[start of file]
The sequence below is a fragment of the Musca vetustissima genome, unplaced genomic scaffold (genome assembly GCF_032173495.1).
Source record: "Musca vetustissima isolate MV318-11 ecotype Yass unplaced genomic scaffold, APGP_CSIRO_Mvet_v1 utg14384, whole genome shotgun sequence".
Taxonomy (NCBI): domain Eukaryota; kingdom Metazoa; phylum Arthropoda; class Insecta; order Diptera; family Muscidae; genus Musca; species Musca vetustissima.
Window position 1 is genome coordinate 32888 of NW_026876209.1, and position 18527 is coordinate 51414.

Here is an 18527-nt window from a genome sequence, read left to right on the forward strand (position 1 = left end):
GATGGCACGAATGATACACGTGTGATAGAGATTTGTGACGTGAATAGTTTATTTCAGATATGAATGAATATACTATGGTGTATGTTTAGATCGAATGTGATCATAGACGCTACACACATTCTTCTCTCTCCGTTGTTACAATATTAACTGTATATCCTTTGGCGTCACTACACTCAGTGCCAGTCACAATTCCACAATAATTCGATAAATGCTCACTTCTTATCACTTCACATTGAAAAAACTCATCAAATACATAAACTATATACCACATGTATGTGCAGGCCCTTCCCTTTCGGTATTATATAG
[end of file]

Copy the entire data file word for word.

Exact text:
The sequence below is a fragment of the Musca vetustissima genome, unplaced genomic scaffold (genome assembly GCF_032173495.1).
Source record: "Musca vetustissima isolate MV318-11 ecotype Yass unplaced genomic scaffold, APGP_CSIRO_Mvet_v1 utg14384, whole genome shotgun sequence".
Taxonomy (NCBI): domain Eukaryota; kingdom Metazoa; phylum Arthropoda; class Insecta; order Diptera; family Muscidae; genus Musca; species Musca vetustissima.
Window position 1 is genome coordinate 32888 of NW_026876209.1, and position 18527 is coordinate 51414.

Here is an 18527-nt window from a genome sequence, read left to right on the forward strand (position 1 = left end):
GATGGCACGAATGATACACGTGTGATAGAGATTTGTGACGTGAATAGTTTATTTCAGATATGAATGAATATACTATGGTGTATGTTTAGATCGAATGTGATCATAGACGCTACACACATTCTTCTCTCTCCGTTGTTACAATATTAACTGTATATCCTTTGGCGTCACTACACTCAGTGCCAGTCACAATTCCACAATAATTCGATAAATGCTCACTTCTTATCACTTCACATTGAAAAAACTCATCAAATACATAAACTATATACCACATGTATGTGCAGGCCCTTCCCTTTCGGTATTATATAG